Specifically, the team’s top three goalscorers — sophomore forwards Daryl Dike and Cabrel Happi Kamseu and junior forward Nathaniel Crofts will be back to lead the Virginia attack. Virginia’s defense only allowed 12 goals all season and junior goalkeeper Colin Shutler will look to maintain the Cavaliers’ defensive success next season. Men’s soccer — historically Virginia’s most successful team — looks to return to the program’s championship-winning ways and seem to be prepared to do so.
Women’s soccer has consistently been a nationally ranked team in recent years and has always found a way to remain at or near the top of the ACC. The Cavaliers won 16 games over the course of last season and were 7-3 in conference play — third behind only North Carolina and Duke. While Virginia won six of its last seven regular season games, the Cavaliers only found limited success in the postseason. Virginia fell to Florida State in the ACC semifinals and was eliminated in the NCAA Round of 16 for the third year in a row.
As the Cavaliers try to get past the third round of the national tournament for the first time since 2015, Virginia will return every player, but one, from last season’s starting lineup. With so much returning talent, Virginia seems poised to build on last year and make a deeper postseason run.
The 2018-19 season was the most successful season in men’s basketball history, ending with a national championship. While that level of success will be tough to replicate, particularly with all three of Virginia’s leading scorers from last year — De’Andre Hunter, Ty Jerome and Kyle Guy — leaving for the NBA, Virginia has plenty of returning and incoming talent and has the potential to match up with the best teams in the country.
Returning starting sophomore guard Kihei Clark and senior forward Mamadi Diakite should play big roles, and rotation players last year — senior guard Braxton Key and junior forward Jay Huff — will have to step up for Virginia in 2019-20. Because of the loss of Virginia’s three leading scorers, however, the incomers will also have to make an immediate impact. Junior transfer guard Tomas Woldetensae will likely be asked to start and contribute offensively, in addition to the incoming class — freshman guard Casey Morsell and freshman forward Kadin Shedrick.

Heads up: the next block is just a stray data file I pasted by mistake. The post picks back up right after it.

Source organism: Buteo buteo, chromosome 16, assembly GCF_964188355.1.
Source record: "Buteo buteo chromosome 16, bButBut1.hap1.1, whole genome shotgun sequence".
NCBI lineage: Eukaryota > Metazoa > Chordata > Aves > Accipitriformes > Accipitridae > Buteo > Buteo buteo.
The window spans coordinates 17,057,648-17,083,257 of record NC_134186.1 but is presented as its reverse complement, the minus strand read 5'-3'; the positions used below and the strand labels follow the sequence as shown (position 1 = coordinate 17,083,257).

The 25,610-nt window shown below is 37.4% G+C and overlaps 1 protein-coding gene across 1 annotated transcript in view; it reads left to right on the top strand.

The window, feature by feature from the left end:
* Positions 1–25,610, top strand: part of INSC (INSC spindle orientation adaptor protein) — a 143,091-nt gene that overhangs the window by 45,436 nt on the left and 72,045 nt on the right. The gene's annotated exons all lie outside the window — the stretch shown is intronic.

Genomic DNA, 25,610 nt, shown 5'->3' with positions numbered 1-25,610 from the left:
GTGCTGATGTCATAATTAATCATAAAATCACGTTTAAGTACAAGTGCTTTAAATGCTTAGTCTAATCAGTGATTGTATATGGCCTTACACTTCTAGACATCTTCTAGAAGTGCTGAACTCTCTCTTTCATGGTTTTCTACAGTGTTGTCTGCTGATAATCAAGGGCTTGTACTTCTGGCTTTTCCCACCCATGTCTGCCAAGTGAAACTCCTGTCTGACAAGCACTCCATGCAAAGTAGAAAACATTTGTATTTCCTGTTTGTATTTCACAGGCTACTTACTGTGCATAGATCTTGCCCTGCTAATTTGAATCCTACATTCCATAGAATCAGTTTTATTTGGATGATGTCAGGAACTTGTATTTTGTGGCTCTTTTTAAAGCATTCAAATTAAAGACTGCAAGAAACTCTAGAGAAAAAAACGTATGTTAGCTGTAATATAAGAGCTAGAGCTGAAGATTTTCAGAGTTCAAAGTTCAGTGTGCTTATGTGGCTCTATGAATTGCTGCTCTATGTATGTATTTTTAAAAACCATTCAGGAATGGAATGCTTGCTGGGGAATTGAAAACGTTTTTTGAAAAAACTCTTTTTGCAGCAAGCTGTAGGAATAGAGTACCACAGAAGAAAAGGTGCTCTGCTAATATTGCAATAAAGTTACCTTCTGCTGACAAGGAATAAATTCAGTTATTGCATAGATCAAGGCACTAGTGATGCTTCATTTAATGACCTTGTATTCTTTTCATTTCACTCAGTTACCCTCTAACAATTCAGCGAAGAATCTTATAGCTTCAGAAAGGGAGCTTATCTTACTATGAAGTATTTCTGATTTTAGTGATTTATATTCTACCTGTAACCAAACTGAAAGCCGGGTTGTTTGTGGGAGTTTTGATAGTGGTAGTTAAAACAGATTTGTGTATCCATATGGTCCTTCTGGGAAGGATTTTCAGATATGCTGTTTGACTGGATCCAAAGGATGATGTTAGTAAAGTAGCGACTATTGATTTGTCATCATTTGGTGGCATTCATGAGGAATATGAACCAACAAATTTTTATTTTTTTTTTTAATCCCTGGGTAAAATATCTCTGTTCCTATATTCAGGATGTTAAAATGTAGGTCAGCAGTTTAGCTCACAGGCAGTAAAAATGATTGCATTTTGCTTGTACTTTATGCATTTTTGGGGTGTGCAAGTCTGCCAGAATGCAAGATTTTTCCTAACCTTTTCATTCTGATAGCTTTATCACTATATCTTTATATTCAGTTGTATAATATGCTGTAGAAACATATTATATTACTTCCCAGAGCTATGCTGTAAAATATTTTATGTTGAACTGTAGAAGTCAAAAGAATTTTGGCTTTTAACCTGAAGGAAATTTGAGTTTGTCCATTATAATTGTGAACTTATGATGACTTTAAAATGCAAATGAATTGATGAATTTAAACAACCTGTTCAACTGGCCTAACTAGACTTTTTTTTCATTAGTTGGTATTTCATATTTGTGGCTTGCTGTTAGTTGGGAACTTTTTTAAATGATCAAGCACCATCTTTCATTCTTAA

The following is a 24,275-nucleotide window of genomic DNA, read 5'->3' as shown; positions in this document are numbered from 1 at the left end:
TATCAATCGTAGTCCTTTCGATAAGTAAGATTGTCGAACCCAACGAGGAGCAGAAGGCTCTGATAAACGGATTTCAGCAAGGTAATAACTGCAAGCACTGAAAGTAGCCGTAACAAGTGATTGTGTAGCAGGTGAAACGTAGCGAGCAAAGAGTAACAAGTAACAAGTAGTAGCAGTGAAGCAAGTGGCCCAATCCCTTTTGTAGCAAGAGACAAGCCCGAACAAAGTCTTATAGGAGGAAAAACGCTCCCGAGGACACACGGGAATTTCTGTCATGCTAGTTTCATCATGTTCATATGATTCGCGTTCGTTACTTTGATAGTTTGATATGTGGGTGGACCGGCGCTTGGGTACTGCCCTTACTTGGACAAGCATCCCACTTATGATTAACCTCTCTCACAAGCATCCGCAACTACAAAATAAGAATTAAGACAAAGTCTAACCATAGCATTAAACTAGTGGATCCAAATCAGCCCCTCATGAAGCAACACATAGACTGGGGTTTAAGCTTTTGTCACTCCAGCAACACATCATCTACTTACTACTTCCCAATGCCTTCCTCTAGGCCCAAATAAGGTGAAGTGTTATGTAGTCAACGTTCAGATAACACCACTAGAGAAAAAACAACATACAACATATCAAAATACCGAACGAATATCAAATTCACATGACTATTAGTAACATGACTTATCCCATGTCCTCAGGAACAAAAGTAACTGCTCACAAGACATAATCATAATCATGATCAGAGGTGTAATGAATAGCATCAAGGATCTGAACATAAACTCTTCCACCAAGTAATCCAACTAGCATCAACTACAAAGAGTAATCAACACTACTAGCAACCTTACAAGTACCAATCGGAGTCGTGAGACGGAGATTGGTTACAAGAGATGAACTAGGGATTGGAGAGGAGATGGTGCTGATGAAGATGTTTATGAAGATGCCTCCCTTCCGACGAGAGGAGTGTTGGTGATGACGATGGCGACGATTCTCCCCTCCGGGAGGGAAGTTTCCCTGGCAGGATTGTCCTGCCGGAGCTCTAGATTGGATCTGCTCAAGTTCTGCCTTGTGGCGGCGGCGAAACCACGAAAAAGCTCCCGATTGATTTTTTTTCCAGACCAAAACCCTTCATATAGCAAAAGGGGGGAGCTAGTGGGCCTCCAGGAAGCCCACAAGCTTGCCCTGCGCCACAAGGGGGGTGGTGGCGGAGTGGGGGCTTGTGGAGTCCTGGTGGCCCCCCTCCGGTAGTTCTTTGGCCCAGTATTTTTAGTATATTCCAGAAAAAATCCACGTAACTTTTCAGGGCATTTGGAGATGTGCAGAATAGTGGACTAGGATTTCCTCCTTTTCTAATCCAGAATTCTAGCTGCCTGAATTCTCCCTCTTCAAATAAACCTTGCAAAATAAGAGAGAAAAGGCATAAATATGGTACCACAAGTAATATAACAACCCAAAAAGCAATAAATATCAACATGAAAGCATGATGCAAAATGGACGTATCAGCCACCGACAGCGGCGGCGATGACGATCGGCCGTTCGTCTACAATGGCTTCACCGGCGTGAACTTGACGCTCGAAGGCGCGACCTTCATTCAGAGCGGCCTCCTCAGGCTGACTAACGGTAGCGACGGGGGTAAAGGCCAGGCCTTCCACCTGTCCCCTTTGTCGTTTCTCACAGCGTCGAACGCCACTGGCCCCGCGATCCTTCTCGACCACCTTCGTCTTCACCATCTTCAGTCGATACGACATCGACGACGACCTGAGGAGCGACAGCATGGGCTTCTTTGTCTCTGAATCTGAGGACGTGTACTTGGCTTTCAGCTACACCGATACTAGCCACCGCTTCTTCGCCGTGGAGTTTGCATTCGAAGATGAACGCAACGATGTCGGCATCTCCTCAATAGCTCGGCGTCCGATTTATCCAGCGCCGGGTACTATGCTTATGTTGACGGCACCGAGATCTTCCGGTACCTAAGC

Last year, it was clear who the playmakers were on offense. It was clear what players Virginia would turn to down the stretch — any one of the big three, who accounted for 118 of the Cavaliers’ 147 points in the Final Four. Look for Key to make a big leap this year and become one of Virginia’s primary scorers — he already was one of the Cavaliers’ best defenders last year. In addition to Key and improved outside shooting from Diakite, one of the incoming guards — Morsell or Woldetensae — will need to become a primary scorer. If that happens, Virginia is set for success.
While the Cavaliers struggled in their first year under Coach Tina Thompson, finishing with a 12-19, 5-11 ACC record and losing in the second round of the ACC Tournament, there is reason to believe this upcoming year will be a different story.
First, Virginia returns most of its starters — a talented lineup that includes senior forward Jocelyn Willoughby and senior guard Dominique Touissant — and will have senior center Felicia Aiyeotan, the Cavaliers’ defensive anchor, back from injury. Sophomore guard Armandine Toi, who was projected to start before she had to sit out all of last year with injury, will give a boost to the team.
Even though they struggled in Thompson’s first year, Virginia returns a talented, experienced team that has what it takes to get back to the NCAA Tournament. The Cavaliers showed signs of improvement from non-conference to conference play and should only get better in year two under Thompson.